Triathlon terminology

Triathlon Terminology Guide

Triathlon, a sport that combines swimming, cycling, and running in a single race, has terminology that may be unfamiliar to those outside the triathlon community. From transition areas to drafting and multisport, triathletes use specific jargon to describe different aspects of the sport. Orange County Endurance has club members from first-timers to elite-level competitors, so we put below a glossary of new triathletes’ terms together to help everyone speak the same launguage.

  • Aerobars: These handlebars extend out from your bike, offering a place to rest your elbows for a more aerodynamic position, resulting in faster bike times.
  • Age-grouper: Amateur athletes competing with others in 5-year age and gender groups, with race age determined by one’s age on Dec. 31 of the race year.
  • Bodymark: Temporary tattoos or black marker used to display the race number on an athlete’s arm and age on their calf.
  • Brick: Combination workouts of two disciplines back-to-back with minimal or no interruption, such as a bike ride followed by a run.
  • Clydesdale/Athena: Race categories for men over 220 pounds and women over 165 pounds.
  • Cooldown: Physical activity done after a workout or competition to loosen muscles and rid the body of lactic acid.
  • Cross-train: Engaging in various sports or exercises to promote well-rounded health and muscular development.
  • DNS/DNF: Did Not Start and Did Not Finish.
  • Drafting: Swimming behind a slightly faster person to save energy is allowed, but closely following another athlete on the bike course to reduce wind resistance is only permitted in draft-legal races. In non-drafting races, participants must keep at least three bike lengths of clear space between themselves and the cyclist in front. If you move into the drafting zone, a rectangular area surrounding each bicycle, you must pass within 15 seconds.
  • Mount line: The line indicating when you can mount your bike.
  • Multisport: A sport consisting of more than one discipline, including triathlon, duathlon, aquathlon, aquabike, off-road triathlon, and winter triathlon.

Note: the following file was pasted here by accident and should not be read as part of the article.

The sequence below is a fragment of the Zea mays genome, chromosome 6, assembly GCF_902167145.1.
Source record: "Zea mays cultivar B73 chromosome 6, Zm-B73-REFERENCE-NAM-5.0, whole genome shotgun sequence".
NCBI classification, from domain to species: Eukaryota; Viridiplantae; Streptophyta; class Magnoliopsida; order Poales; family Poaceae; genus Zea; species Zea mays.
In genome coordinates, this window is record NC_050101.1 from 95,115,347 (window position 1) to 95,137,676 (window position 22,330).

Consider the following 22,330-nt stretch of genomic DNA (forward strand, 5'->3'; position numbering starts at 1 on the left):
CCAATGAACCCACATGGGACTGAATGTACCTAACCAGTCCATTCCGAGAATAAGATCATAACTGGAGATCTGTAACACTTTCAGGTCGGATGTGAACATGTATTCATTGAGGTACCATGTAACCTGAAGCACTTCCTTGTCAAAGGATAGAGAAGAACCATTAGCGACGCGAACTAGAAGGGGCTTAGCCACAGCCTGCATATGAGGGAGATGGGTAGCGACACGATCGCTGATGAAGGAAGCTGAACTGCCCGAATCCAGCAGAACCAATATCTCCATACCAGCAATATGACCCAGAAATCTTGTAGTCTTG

• PR/PB: Personal record and personal best.
  • Racking your bike: Placing your bike in the transition area on provided racks.
  • Sighting: Lifting your eyes out of the water every stroke or two to follow the swim course in relation to the course buoys.
  • Speed laces: Elastic/bungee laces for your running shoes to save time tying them.
  • Swim waves: Based on gender, age, and/or speed, athletes start the swim with a subset of people, with their own starting horn to space out participants on the course.
  • Timing chip: A chip attached to an ankle strap worn throughout the race to track an athlete’s time.
  • Transition (T1 / T2): Areas where an athlete’s bike and gear are stored throughout the race. After each leg of the race, athletes return to transition to swap equipment before heading back onto the race course.
  • Trisuit:¬†Shorts and a top or a one-piece style worn throughout the race.
  • TT bike/tri bike: Special road bikes made for triathlon racing, with flat handlebars and a set of aerobars.
  • Warm-up:¬†Exercise before a race or workout for physiological and psychological benefits.
  • Wetsuit: A close-fitting rubber suit worn by swimmers in cold water to keep their bodies warm and make them more buoyant and faster.

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